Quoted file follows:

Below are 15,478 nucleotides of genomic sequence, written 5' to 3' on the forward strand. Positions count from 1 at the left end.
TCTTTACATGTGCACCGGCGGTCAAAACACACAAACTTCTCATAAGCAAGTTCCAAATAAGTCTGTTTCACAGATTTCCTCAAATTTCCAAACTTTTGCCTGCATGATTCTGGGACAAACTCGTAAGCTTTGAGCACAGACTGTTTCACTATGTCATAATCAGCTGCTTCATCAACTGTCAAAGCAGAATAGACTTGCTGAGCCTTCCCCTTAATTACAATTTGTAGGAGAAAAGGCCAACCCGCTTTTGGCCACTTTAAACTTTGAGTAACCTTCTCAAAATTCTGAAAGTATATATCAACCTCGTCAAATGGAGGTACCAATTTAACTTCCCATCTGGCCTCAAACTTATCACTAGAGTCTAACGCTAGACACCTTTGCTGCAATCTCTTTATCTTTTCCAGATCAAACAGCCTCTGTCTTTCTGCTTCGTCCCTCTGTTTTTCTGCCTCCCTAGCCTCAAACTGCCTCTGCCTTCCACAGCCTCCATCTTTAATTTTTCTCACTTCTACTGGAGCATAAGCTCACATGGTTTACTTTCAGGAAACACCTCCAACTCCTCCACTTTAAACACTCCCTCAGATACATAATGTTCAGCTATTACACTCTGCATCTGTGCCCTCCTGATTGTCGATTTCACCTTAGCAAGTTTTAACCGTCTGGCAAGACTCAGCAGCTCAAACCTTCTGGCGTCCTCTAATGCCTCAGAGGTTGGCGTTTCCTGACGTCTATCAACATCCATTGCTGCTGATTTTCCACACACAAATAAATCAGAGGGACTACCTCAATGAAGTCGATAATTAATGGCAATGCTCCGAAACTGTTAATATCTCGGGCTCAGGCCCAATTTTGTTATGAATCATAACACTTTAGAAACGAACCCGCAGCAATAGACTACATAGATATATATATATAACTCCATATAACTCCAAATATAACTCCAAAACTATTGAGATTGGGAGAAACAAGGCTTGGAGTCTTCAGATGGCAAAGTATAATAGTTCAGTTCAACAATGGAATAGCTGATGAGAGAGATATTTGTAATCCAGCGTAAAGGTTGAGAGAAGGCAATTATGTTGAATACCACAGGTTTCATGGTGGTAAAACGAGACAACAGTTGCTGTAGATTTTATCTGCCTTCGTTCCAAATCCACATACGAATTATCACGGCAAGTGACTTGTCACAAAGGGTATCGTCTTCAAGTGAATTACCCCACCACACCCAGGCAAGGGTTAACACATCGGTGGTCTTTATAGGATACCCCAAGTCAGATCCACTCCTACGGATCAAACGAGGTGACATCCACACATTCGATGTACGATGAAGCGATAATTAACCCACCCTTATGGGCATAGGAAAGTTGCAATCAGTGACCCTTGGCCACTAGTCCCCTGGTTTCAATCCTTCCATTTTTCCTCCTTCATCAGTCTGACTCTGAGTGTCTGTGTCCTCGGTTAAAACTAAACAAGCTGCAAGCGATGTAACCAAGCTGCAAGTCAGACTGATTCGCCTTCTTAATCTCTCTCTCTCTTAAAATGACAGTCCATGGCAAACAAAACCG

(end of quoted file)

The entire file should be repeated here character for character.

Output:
Below are 15,478 nucleotides of genomic sequence, written 5' to 3' on the forward strand. Positions count from 1 at the left end.
TCTTTACATGTGCACCGGCGGTCAAAACACACAAACTTCTCATAAGCAAGTTCCAAATAAGTCTGTTTCACAGATTTCCTCAAATTTCCAAACTTTTGCCTGCATGATTCTGGGACAAACTCGTAAGCTTTGAGCACAGACTGTTTCACTATGTCATAATCAGCTGCTTCATCAACTGTCAAAGCAGAATAGACTTGCTGAGCCTTCCCCTTAATTACAATTTGTAGGAGAAAAGGCCAACCCGCTTTTGGCCACTTTAAACTTTGAGTAACCTTCTCAAAATTCTGAAAGTATATATCAACCTCGTCAAATGGAGGTACCAATTTAACTTCCCATCTGGCCTCAAACTTATCACTAGAGTCTAACGCTAGACACCTTTGCTGCAATCTCTTTATCTTTTCCAGATCAAACAGCCTCTGTCTTTCTGCTTCGTCCCTCTGTTTTTCTGCCTCCCTAGCCTCAAACTGCCTCTGCCTTCCACAGCCTCCATCTTTAATTTTTCTCACTTCTACTGGAGCATAAGCTCACATGGTTTACTTTCAGGAAACACCTCCAACTCCTCCACTTTAAACACTCCCTCAGATACATAATGTTCAGCTATTACACTCTGCATCTGTGCCCTCCTGATTGTCGATTTCACCTTAGCAAGTTTTAACCGTCTGGCAAGACTCAGCAGCTCAAACCTTCTGGCGTCCTCTAATGCCTCAGAGGTTGGCGTTTCCTGACGTCTATCAACATCCATTGCTGCTGATTTTCCACACACAAATAAATCAGAGGGACTACCTCAATGAAGTCGATAATTAATGGCAATGCTCCGAAACTGTTAATATCTCGGGCTCAGGCCCAATTTTGTTATGAATCATAACACTTTAGAAACGAACCCGCAGCAATAGACTACATAGATATATATATATAACTCCATATAACTCCAAATATAACTCCAAAACTATTGAGATTGGGAGAAACAAGGCTTGGAGTCTTCAGATGGCAAAGTATAATAGTTCAGTTCAACAATGGAATAGCTGATGAGAGAGATATTTGTAATCCAGCGTAAAGGTTGAGAGAAGGCAATTATGTTGAATACCACAGGTTTCATGGTGGTAAAACGAGACAACAGTTGCTGTAGATTTTATCTGCCTTCGTTCCAAATCCACATACGAATTATCACGGCAAGTGACTTGTCACAAAGGGTATCGTCTTCAAGTGAATTACCCCACCACACCCAGGCAAGGGTTAACACATCGGTGGTCTTTATAGGATACCCCAAGTCAGATCCACTCCTACGGATCAAACGAGGTGACATCCACACATTCGATGTACGATGAAGCGATAATTAACCCACCCTTATGGGCATAGGAAAGTTGCAATCAGTGACCCTTGGCCACTAGTCCCCTGGTTTCAATCCTTCCATTTTTCCTCCTTCATCAGTCTGACTCTGAGTGTCTGTGTCCTCGGTTAAAACTAAACAAGCTGCAAGCGATGTAACCAAGCTGCAAGTCAGACTGATTCGCCTTCTTAATCTCTCTCTCTCTTAAAATGACAGTCCATGGCAAACAAAACCG